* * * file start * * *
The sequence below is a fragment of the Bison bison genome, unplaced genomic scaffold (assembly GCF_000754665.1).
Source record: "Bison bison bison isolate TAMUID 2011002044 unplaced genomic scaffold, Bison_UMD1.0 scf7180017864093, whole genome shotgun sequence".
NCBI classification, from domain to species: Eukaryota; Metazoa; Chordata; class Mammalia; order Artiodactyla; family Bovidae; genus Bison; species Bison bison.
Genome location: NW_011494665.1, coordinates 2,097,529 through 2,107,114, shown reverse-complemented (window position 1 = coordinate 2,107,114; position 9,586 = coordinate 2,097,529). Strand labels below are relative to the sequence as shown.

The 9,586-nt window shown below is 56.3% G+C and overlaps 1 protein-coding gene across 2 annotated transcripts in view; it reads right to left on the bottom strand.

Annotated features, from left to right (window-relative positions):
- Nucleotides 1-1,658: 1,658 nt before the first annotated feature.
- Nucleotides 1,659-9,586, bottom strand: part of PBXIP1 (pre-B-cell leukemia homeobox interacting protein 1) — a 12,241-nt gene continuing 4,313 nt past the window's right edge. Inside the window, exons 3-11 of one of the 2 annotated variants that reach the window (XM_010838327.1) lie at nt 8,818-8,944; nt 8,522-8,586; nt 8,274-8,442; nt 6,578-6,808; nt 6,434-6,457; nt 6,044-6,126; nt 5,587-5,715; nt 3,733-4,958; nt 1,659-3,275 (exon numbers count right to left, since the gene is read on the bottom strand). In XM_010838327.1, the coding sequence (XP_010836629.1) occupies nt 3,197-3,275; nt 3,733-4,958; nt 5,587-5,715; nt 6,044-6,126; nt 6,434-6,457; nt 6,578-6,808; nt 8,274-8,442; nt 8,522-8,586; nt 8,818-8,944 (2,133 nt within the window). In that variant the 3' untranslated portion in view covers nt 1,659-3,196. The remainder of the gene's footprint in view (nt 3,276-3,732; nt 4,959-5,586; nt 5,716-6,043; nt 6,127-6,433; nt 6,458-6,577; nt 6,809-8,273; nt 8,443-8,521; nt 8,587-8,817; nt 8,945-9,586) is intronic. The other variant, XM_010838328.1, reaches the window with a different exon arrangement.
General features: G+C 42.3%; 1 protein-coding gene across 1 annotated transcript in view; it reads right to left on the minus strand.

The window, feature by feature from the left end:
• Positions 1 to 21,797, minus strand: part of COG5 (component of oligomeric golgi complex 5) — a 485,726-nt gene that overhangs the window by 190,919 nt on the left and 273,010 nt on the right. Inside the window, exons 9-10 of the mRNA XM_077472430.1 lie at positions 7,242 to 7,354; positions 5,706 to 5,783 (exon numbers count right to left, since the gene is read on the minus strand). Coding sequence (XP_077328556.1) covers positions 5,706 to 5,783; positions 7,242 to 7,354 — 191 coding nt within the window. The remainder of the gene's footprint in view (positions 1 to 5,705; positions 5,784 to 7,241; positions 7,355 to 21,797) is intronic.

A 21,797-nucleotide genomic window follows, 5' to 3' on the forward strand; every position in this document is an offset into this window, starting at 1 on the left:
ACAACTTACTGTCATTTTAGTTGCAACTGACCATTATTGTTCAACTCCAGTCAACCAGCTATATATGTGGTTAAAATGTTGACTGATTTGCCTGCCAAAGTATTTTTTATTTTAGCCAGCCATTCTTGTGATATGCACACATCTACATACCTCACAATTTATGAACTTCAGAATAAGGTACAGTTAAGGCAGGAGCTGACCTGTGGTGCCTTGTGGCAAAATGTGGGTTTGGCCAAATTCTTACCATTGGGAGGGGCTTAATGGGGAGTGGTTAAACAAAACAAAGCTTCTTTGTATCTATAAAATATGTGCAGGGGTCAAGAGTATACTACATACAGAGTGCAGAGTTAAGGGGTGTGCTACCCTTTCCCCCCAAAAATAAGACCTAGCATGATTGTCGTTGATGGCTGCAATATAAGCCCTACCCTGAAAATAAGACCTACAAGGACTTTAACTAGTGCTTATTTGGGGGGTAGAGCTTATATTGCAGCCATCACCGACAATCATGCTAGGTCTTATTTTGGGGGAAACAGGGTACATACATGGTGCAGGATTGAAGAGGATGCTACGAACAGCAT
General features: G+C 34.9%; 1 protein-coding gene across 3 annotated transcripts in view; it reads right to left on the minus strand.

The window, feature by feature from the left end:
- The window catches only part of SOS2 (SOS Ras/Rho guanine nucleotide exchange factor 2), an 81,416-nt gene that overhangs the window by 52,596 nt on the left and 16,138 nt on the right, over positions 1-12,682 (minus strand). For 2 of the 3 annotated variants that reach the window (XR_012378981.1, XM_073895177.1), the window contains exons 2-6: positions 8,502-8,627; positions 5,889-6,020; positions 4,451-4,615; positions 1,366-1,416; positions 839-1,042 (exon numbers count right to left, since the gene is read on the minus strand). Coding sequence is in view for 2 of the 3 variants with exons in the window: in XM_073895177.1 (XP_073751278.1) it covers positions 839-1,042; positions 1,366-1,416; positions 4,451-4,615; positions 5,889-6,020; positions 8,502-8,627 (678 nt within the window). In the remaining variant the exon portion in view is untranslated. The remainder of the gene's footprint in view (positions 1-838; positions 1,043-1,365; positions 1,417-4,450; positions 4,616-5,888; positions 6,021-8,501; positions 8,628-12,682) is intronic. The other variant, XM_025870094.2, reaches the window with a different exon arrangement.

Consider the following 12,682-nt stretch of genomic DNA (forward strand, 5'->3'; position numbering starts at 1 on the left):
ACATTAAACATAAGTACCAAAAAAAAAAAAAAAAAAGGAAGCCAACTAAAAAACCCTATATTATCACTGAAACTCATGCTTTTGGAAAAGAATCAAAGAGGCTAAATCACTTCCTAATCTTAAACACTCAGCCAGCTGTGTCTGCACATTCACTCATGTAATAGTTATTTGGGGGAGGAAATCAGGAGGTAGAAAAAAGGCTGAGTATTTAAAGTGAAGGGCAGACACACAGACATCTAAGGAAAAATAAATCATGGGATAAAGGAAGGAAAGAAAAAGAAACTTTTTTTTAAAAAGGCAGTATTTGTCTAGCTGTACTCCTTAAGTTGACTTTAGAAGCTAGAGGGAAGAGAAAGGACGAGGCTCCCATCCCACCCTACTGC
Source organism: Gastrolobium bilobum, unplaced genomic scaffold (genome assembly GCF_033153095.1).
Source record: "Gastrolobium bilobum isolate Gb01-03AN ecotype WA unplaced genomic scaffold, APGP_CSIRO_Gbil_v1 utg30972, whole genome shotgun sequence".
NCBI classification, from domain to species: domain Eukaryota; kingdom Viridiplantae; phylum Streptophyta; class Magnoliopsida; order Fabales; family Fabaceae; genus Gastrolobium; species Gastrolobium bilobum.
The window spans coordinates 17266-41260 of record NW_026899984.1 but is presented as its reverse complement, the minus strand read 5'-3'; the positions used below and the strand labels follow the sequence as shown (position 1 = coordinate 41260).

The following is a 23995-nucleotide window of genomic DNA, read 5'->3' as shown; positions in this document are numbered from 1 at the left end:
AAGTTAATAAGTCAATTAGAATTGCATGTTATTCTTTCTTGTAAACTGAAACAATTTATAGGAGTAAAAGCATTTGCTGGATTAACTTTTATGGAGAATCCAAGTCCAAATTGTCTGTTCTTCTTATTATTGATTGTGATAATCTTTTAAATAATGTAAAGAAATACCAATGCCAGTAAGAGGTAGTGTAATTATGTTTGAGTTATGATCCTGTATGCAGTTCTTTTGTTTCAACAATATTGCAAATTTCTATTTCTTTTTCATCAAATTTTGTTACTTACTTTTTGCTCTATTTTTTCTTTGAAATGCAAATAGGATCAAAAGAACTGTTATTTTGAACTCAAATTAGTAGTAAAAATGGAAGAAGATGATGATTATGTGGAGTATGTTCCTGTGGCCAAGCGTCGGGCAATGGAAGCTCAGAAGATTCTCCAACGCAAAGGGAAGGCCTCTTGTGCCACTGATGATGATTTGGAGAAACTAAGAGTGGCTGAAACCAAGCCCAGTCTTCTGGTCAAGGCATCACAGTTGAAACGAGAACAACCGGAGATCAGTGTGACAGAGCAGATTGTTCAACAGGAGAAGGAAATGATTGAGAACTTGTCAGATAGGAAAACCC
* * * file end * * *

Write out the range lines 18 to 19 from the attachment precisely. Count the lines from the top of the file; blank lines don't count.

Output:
ACATTAAACATAAGTACCAAAAAAAAAAAAAAAAAAGGAAGCCAACTAAAAAACCCTATATTATCACTGAAACTCATGCTTTTGGAAAAGAATCAAAGAGGCTAAATCACTTCCTAATCTTAAACACTCAGCCAGCTGTGTCTGCACATTCACTCATGTAATAGTTATTTGGGGGAGGAAATCAGGAGGTAGAAAAAAGGCTGAGTATTTAAAGTGAAGGGCAGACACACAGACATCTAAGGAAAAATAAATCATGGGATAAAGGAAGGAAAGAAAAAGAAACTTTTTTTTAAAAAGGCAGTATTTGTCTAGCTGTACTCCTTAAGTTGACTTTAGAAGCTAGAGGGAAGAGAAAGGACGAGGCTCCCATCCCACCCTACTGC
Source organism: Gastrolobium bilobum, unplaced genomic scaffold (genome assembly GCF_033153095.1).